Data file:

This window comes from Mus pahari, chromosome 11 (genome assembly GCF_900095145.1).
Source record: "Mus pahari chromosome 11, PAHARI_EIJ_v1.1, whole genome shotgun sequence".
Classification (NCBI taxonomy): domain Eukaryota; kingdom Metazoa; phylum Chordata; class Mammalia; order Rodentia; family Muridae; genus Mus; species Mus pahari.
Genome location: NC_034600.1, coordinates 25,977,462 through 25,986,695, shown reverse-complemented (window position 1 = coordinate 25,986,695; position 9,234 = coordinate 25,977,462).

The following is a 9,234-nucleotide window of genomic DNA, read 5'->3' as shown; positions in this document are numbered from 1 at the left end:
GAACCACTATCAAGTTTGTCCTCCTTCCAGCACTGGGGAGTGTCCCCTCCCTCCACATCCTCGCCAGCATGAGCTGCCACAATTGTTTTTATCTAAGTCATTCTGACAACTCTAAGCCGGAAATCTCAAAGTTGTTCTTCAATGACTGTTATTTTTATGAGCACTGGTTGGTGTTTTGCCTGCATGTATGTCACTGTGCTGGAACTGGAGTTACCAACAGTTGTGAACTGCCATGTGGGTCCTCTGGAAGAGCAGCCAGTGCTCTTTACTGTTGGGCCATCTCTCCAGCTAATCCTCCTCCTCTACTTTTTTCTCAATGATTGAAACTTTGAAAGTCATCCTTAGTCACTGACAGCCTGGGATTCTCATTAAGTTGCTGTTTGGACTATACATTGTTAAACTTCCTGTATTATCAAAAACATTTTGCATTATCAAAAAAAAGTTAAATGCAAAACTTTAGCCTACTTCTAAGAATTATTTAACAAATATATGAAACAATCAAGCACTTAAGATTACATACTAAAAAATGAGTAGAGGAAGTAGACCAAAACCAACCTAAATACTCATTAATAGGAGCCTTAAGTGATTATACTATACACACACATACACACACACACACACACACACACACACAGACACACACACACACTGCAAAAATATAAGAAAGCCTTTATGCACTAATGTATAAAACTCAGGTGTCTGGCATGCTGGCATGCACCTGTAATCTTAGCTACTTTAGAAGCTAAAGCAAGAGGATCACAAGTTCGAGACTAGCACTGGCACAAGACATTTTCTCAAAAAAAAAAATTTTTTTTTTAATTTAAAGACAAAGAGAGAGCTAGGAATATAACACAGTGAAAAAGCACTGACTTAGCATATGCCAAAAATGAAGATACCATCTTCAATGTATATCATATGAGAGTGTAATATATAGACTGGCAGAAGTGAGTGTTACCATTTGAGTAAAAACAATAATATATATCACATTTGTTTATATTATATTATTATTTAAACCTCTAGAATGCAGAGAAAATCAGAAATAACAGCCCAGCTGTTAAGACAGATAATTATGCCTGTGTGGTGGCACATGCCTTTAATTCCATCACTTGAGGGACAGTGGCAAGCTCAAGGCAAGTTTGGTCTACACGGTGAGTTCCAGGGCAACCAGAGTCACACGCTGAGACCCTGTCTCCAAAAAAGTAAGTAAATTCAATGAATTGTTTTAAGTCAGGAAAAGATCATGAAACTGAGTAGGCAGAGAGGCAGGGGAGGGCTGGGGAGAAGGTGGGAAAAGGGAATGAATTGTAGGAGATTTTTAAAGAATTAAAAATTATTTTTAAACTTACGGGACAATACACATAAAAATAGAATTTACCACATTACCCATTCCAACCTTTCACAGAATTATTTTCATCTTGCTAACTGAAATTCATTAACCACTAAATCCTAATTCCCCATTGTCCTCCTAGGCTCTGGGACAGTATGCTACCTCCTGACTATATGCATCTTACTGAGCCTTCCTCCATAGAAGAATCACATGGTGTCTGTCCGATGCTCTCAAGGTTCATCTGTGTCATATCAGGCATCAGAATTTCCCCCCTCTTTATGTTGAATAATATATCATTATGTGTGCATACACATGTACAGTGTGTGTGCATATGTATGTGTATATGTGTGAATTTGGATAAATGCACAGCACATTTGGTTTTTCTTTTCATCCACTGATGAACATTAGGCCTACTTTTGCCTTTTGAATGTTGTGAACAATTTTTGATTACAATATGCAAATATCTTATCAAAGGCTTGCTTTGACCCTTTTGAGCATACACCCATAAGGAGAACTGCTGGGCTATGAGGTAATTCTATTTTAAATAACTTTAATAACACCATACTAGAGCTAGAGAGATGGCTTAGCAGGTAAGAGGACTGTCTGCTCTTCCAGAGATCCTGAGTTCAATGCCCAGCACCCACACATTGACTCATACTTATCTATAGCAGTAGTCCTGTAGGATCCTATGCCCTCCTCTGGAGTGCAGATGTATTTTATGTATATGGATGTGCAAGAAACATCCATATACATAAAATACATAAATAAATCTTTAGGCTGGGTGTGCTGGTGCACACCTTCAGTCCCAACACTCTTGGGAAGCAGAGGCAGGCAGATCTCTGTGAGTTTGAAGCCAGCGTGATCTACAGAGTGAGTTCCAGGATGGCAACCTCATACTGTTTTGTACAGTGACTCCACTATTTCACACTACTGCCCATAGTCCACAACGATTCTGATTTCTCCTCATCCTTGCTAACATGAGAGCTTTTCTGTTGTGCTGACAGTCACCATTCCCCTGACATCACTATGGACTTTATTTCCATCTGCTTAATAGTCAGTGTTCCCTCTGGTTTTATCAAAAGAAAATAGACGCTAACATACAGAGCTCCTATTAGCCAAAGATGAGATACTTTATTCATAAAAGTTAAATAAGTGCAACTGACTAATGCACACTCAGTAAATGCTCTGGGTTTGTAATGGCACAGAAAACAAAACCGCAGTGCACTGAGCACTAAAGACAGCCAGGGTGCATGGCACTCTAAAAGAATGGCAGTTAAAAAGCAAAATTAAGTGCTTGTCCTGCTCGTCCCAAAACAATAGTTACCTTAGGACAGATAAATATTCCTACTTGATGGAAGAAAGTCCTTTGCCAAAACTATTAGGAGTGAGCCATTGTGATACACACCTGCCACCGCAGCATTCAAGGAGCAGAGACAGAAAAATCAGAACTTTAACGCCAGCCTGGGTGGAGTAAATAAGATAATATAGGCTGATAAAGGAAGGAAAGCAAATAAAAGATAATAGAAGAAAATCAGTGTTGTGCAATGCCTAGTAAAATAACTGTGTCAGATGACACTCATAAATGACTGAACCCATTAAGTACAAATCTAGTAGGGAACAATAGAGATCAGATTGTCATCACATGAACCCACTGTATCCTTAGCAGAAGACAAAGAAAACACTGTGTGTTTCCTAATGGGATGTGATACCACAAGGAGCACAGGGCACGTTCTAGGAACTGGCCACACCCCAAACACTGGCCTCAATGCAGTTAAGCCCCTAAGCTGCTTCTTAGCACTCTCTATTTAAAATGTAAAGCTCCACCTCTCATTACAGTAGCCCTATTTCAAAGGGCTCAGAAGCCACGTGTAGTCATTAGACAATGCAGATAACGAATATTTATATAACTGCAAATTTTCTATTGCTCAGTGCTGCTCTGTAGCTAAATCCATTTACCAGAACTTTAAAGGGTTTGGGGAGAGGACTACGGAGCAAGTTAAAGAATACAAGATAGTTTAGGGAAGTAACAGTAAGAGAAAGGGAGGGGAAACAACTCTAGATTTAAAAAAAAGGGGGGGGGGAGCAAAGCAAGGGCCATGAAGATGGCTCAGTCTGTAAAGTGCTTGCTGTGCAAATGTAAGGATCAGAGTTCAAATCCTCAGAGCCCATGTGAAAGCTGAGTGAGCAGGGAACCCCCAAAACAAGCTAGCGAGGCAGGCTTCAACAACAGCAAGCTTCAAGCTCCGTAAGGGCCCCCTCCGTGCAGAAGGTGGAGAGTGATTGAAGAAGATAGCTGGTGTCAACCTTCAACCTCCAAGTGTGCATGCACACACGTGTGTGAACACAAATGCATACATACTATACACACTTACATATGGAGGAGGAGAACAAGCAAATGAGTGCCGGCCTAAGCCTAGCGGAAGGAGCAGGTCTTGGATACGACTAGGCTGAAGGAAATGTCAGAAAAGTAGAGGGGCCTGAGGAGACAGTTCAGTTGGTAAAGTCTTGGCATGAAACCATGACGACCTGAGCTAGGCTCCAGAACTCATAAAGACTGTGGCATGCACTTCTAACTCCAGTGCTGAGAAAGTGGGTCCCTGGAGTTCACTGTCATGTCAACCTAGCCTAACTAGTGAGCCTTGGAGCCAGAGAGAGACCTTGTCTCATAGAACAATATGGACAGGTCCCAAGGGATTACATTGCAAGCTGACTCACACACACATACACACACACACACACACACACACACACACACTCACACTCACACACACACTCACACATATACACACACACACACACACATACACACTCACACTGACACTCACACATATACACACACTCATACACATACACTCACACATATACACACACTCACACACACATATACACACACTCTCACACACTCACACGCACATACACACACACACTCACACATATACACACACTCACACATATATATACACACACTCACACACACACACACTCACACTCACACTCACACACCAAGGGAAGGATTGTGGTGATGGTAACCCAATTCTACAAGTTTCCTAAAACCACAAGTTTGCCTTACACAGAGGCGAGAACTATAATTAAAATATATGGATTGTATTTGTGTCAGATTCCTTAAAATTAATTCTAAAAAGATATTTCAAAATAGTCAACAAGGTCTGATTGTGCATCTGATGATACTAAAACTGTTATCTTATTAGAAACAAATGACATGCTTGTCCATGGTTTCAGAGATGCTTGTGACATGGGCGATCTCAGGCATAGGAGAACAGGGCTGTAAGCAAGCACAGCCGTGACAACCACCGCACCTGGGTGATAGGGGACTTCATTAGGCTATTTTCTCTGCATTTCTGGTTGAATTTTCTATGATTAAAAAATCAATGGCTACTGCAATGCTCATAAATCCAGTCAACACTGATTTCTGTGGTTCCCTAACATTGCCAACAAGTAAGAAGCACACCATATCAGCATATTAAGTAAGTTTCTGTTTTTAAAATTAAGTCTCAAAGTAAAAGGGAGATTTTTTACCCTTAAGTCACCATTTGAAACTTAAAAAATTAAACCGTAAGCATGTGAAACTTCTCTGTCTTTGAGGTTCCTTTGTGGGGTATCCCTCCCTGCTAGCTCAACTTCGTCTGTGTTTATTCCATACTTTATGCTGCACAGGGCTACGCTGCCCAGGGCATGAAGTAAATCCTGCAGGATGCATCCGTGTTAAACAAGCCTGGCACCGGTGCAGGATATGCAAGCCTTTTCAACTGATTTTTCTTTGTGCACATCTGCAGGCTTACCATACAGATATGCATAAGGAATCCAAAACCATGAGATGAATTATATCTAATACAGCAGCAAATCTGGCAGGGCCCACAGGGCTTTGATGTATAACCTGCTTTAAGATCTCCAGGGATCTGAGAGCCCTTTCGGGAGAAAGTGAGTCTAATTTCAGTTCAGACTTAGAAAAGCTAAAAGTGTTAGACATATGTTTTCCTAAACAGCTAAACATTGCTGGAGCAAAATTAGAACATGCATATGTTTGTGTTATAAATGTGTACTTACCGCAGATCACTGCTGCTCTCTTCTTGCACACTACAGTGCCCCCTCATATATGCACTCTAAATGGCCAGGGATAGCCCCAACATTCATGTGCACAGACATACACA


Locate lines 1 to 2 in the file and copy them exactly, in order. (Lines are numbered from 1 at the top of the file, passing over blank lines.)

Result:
This window comes from Mus pahari, chromosome 11 (genome assembly GCF_900095145.1).
Source record: "Mus pahari chromosome 11, PAHARI_EIJ_v1.1, whole genome shotgun sequence".